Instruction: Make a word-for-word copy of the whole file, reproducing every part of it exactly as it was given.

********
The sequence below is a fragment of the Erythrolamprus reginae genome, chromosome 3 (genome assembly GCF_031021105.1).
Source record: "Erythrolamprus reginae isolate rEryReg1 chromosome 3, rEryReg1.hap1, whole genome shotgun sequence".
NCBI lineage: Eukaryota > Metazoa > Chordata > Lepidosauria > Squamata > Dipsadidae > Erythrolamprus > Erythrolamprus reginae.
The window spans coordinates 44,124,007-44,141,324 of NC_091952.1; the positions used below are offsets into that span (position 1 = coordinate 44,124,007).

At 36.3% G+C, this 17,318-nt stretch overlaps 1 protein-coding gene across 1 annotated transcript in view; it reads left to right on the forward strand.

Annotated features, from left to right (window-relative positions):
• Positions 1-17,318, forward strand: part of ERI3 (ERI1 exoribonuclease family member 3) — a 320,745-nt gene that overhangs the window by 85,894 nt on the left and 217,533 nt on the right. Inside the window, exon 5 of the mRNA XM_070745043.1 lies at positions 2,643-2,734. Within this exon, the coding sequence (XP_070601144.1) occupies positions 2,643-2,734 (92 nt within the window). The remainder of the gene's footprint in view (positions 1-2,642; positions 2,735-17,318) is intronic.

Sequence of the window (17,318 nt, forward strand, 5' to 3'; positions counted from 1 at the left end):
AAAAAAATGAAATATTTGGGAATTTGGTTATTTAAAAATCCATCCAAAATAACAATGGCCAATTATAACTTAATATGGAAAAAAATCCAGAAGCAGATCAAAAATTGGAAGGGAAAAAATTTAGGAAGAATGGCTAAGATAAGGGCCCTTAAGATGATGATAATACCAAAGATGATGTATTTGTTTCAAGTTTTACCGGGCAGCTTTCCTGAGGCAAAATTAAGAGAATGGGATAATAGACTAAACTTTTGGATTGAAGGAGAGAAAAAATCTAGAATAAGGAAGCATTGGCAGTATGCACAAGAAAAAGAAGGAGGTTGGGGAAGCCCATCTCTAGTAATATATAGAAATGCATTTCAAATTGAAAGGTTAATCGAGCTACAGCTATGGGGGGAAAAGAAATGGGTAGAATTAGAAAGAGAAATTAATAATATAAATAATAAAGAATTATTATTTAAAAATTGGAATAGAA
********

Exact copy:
The sequence below is a fragment of the Erythrolamprus reginae genome, chromosome 3 (genome assembly GCF_031021105.1).
Source record: "Erythrolamprus reginae isolate rEryReg1 chromosome 3, rEryReg1.hap1, whole genome shotgun sequence".
NCBI lineage: Eukaryota > Metazoa > Chordata > Lepidosauria > Squamata > Dipsadidae > Erythrolamprus > Erythrolamprus reginae.
The window spans coordinates 44,124,007-44,141,324 of NC_091952.1; the positions used below are offsets into that span (position 1 = coordinate 44,124,007).

At 36.3% G+C, this 17,318-nt stretch overlaps 1 protein-coding gene across 1 annotated transcript in view; it reads left to right on the forward strand.

Annotated features, from left to right (window-relative positions):
• Positions 1-17,318, forward strand: part of ERI3 (ERI1 exoribonuclease family member 3) — a 320,745-nt gene that overhangs the window by 85,894 nt on the left and 217,533 nt on the right. Inside the window, exon 5 of the mRNA XM_070745043.1 lies at positions 2,643-2,734. Within this exon, the coding sequence (XP_070601144.1) occupies positions 2,643-2,734 (92 nt within the window). The remainder of the gene's footprint in view (positions 1-2,642; positions 2,735-17,318) is intronic.

Sequence of the window (17,318 nt, forward strand, 5' to 3'; positions counted from 1 at the left end):
AAAAAAATGAAATATTTGGGAATTTGGTTATTTAAAAATCCATCCAAAATAACAATGGCCAATTATAACTTAATATGGAAAAAAATCCAGAAGCAGATCAAAAATTGGAAGGGAAAAAATTTAGGAAGAATGGCTAAGATAAGGGCCCTTAAGATGATGATAATACCAAAGATGATGTATTTGTTTCAAGTTTTACCGGGCAGCTTTCCTGAGGCAAAATTAAGAGAATGGGATAATAGACTAAACTTTTGGATTGAAGGAGAGAAAAAATCTAGAATAAGGAAGCATTGGCAGTATGCACAAGAAAAAGAAGGAGGTTGGGGAAGCCCATCTCTAGTAATATATAGAAATGCATTTCAAATTGAAAGGTTAATCGAGCTACAGCTATGGGGGGAAAAGAAATGGGTAGAATTAGAAAGAGAAATTAATAATATAAATAATAAAGAATTATTATTTAAAAATTGGAATAGAA